The logic behind cell-to-cell heterogeneity in cellular populations  

We are intrigued by the question of how cell-to-cell variability emerges in a population of genetically identical cells. This phenomenon is widely observed in nature in systems ranging from microbial communities to clonal populations of animal tissue cells.

An example of cell-to-cell variability in a population of human neutrophils from a patient with acute pneumonia. Atypical nuclear segmentation generated a complete modern English alphabet and is a result of accelerated neutrophil maturation (modified from: Morgan AS & Yang DT. Neutrophil alphabet. Blood (2013) 121:3546).

Some of the phenotypic heterogeneity may be caused by the inherent probabilistic nature of biochemical reactions inside a living cell. However, the majority of this variability is not random, but forms quasi-deterministic patterns that are regulated. The reason for this is that cells do not operate in isolation, but create heterogeneous social contexts to which they adapt their phenotypic behaviour.

Our special focus is on how spatial and mechanical constraints within cell populations shape the phenotypic spectrum of constituent cells. To answer this question, we apply a reductionist approach in which isolated single cells are put in conditions precisely mimicking spatiomechanical aspects of their social context in populations. To this end, we work closely with biophysicists and engineers from the labs of Daniel Müller at ETH Zürich (Switzerland) and Matthieu Piel at the Institut Curie (France). By quantifying cellular responses to various boundary conditions and molecularly perturbing them, we wish to discover the mechanisms through which tissue cells can sense their "personal space" and coordinate their cell fate choices with position within their population.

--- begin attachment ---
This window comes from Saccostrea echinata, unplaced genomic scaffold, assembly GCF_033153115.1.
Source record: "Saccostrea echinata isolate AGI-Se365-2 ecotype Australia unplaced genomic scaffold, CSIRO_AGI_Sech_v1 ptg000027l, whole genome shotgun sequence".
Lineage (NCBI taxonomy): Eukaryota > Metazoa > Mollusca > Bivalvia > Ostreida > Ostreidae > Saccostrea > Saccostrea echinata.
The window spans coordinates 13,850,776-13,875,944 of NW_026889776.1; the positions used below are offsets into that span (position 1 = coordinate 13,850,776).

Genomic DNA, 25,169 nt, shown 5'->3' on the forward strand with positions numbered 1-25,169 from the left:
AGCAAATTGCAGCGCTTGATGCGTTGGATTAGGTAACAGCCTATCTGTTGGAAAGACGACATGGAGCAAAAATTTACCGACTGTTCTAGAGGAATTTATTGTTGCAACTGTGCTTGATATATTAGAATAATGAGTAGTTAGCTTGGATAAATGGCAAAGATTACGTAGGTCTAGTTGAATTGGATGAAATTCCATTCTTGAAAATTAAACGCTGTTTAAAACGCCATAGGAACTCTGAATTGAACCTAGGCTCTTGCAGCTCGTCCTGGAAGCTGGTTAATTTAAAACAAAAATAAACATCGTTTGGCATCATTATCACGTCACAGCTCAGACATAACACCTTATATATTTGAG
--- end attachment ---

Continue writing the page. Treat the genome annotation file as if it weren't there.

Long-term, we would like to see how these mechanisms contribute to the formation and maintenance of complex tissues in and out of the human body. This goal is motivated by the fact that cell-to-cell heterogeneity can facilitate lineage choice and spatial fate partitioning during the formation and maintenance of complex tissues, because it primes cells to respond to differentiation cues in a differential fashion. Applying the knowledge obtained from studies of cell-to-cell variability to inter-individual heterogeneity will also aid personalized (precision) medicine.

Our local collaborators:

Our research benefits from the Human Induced Pluripotent Stem Cells Initiative (HipSci) hosted by the Centre for Stem Cells & Regenerative Medicine (CSCRM) at King's College London. Sponsored by the Wellcome Trust and the MRC,  HipSci aims at discovering how genetic variation between healthy individuals as well as patients with rare diseases could be harnessed to learn about the specific molecular mechanisms driving inter-individual and cell-to-cell heterogeneity in cellular populations. Our local collaborators from the HipSci Initiative include Dr. Alessandra Vigilante with expertise in bioinformatics & computational biology, working closely with partners at the Wellcome Sanger Institute and the European Bioinformatics Institute of the European Molecular Biology Laboratory (EMBL-EBI), and Dr. Davide Danovi with expertise in cell phenotyping.

Our values and culture:

  • Be ambitious, persistent, and determined.
  • Stay humble and modest. Individuals and teams can do amazing things when they share the credit.
  • Great discoveries lurk everywhere; keep your eyes open.
  • Success begins by choosing important problems, coming to fruition with great ideas and great execution.
  • Stay focused and mindful of our goals with a clear understanding of the path ahead.
  • Value uniqueness, helping people be the best they can be at what they do best.
  • Work hard but have fun and be a little quirky. 

Job opportunities:

Our vision is to solve complex biological problems in cell & tissue research through highly collaborative, international, and multi-disciplinary team science. Therefore, we welcome scholars from all over the world with backgrounds in both the biomedical and physical/computational sciences. If you are interested in opportunities within the Lomakin lab, please e-mail Dr. Alexis Lomakin: alexis.lomakin@kcl.ac.uk